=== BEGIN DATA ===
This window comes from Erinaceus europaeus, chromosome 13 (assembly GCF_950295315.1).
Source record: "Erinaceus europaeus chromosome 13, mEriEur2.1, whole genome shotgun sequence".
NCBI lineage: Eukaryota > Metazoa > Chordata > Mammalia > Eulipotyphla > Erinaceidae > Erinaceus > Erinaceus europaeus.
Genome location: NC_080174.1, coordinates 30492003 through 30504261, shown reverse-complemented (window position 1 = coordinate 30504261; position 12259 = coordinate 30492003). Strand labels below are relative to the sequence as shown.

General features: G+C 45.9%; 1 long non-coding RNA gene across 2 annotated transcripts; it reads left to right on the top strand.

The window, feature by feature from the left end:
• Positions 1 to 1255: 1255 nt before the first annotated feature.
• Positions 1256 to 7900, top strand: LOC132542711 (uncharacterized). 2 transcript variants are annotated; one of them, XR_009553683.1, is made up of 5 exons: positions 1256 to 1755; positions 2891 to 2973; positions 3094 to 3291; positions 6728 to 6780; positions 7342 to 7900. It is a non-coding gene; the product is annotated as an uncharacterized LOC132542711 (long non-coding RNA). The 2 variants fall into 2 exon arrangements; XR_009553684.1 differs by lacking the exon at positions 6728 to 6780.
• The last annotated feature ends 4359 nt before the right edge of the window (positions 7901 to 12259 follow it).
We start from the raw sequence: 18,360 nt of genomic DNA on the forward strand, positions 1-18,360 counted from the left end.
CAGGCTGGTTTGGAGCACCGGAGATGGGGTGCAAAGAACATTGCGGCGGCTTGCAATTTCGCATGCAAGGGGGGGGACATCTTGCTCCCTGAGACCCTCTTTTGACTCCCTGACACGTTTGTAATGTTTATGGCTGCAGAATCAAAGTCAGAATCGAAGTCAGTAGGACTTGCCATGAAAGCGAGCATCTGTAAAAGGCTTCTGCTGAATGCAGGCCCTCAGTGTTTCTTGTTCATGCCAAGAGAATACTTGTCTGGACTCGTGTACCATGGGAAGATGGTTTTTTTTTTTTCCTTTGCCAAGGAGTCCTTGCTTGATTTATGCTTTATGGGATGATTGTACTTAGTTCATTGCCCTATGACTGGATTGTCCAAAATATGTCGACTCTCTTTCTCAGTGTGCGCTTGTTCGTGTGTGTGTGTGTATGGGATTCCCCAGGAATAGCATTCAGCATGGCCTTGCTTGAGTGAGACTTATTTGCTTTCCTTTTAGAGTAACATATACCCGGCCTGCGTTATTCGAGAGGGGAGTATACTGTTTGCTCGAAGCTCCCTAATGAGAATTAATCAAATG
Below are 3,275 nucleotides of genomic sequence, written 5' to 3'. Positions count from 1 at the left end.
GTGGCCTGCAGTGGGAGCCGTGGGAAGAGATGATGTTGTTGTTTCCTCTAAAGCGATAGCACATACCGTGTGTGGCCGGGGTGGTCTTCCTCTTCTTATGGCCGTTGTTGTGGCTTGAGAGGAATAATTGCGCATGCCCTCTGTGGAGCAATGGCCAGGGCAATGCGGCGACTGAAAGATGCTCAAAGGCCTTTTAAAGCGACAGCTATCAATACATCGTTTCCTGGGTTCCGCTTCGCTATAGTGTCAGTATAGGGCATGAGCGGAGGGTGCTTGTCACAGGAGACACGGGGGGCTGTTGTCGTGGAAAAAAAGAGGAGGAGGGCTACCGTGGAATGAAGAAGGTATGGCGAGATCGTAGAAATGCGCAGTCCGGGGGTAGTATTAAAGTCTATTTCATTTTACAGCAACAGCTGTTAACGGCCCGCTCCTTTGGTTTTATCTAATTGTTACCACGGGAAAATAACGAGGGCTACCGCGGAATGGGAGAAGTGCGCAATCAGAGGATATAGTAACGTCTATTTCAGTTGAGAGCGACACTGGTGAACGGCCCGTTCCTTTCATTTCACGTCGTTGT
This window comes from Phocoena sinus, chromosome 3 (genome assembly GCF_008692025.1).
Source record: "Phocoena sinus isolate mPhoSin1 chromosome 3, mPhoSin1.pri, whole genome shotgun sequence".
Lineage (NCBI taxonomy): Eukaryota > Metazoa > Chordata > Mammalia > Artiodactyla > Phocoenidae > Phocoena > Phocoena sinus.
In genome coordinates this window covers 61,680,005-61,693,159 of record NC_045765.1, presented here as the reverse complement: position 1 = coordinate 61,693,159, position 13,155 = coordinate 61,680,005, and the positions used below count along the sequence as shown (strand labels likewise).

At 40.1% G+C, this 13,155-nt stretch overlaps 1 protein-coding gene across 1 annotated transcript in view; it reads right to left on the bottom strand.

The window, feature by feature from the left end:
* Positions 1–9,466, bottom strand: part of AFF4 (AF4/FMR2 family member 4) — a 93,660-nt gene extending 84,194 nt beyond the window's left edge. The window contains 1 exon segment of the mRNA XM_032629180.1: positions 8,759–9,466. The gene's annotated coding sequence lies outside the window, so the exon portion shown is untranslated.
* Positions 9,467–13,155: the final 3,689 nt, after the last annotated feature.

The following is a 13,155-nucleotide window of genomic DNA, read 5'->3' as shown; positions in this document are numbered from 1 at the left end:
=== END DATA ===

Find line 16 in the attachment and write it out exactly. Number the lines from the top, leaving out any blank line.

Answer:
Lineage (NCBI taxonomy): Eukaryota > Metazoa > Chordata > Mammalia > Artiodactyla > Phocoenidae > Phocoena > Phocoena sinus.